A Western Sydney University expert in infant feeding during emergencies has observed an upswing in breastfeeding during the pandemic, as well as a higher number of new mothers asking for advice.
Adjunct Associate Professor Karleen Gribble, from the university’s School of Nursing and Midwifery, said the COVID-19 health crisis has led women to continue breastfeeding for longer, or even restarting breastfeeding after they had weaned.
“During these difficult times, it’s understandable for mums to be concerned about the wellbeing of their babies,” Associate Professor Gribble said.
Associate Professor Gribble is also a community educator with the Australian Breastfeeding Association (ABA), which supports breastfeeding mothers.
In April 2020, the ABA’S National Breastfeeding Helpline received almost 17 per cent more calls than its usual monthly average, with the average call length also increasing.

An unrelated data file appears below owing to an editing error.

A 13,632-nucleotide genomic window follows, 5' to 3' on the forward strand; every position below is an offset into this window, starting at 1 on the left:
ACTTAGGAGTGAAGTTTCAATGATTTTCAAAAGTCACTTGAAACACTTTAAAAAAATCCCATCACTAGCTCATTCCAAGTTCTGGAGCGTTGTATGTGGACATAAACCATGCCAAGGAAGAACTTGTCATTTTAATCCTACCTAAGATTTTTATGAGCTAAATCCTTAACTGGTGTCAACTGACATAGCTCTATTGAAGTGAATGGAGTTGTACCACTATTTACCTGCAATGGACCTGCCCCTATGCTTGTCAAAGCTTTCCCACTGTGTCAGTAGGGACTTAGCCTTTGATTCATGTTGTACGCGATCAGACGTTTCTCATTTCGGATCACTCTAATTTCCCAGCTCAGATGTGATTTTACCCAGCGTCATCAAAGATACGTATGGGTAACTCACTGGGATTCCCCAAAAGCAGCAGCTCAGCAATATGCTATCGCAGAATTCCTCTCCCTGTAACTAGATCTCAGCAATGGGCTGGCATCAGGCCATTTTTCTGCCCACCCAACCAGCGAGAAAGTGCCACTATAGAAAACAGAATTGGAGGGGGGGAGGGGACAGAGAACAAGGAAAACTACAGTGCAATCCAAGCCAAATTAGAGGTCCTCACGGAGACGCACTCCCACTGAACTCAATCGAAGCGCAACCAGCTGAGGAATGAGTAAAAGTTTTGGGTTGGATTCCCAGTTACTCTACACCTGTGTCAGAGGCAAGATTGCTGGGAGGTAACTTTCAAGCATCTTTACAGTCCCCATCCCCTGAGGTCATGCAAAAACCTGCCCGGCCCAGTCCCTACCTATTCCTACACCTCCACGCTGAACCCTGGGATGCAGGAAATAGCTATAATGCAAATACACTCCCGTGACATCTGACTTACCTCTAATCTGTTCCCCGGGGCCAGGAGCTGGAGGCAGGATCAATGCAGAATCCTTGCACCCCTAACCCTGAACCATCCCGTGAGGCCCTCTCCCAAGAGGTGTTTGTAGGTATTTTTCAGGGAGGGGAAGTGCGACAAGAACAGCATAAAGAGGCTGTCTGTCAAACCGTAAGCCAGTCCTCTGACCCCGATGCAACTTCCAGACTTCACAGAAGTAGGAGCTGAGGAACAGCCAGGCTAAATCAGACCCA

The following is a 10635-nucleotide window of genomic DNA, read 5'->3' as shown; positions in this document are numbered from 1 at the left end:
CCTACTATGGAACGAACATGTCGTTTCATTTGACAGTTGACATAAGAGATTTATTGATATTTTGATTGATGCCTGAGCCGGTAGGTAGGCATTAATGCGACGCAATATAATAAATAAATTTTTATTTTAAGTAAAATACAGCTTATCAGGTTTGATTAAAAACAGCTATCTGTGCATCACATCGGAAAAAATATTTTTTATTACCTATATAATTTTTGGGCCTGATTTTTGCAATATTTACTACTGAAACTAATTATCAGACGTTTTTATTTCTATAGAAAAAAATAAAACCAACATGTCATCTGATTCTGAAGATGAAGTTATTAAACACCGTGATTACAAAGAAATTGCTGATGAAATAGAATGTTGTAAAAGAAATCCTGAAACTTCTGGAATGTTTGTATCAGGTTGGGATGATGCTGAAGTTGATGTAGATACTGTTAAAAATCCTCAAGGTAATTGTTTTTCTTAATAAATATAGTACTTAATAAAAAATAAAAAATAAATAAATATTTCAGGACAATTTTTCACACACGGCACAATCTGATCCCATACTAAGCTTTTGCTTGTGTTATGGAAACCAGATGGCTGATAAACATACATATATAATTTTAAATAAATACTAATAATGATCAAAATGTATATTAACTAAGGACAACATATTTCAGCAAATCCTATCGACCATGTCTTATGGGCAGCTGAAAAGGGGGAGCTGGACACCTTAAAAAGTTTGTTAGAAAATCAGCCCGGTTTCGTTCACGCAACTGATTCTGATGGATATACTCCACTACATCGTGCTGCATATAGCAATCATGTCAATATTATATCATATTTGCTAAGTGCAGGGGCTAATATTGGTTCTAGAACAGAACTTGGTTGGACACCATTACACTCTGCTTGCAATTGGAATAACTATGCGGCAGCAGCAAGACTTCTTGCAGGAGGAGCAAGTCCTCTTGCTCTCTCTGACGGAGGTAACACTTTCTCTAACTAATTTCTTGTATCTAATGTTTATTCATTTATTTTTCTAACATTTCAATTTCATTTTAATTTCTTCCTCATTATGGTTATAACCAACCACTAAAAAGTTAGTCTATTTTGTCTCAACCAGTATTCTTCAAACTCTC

The findings showed those that called were concerned about many aspects of breastfeeding relating to COVID-19.
Out of every five calls, two were about worries to do with insufficient milk or inadequate weight gain.
“You’re meant to have people around you to provide support when you have a baby – but women are being deprived of contact with health professionals, friends and family, and even their own mothers after they give birth,” Associate Professor Gribble said.
“We need to support these new mums in any way that we can.”
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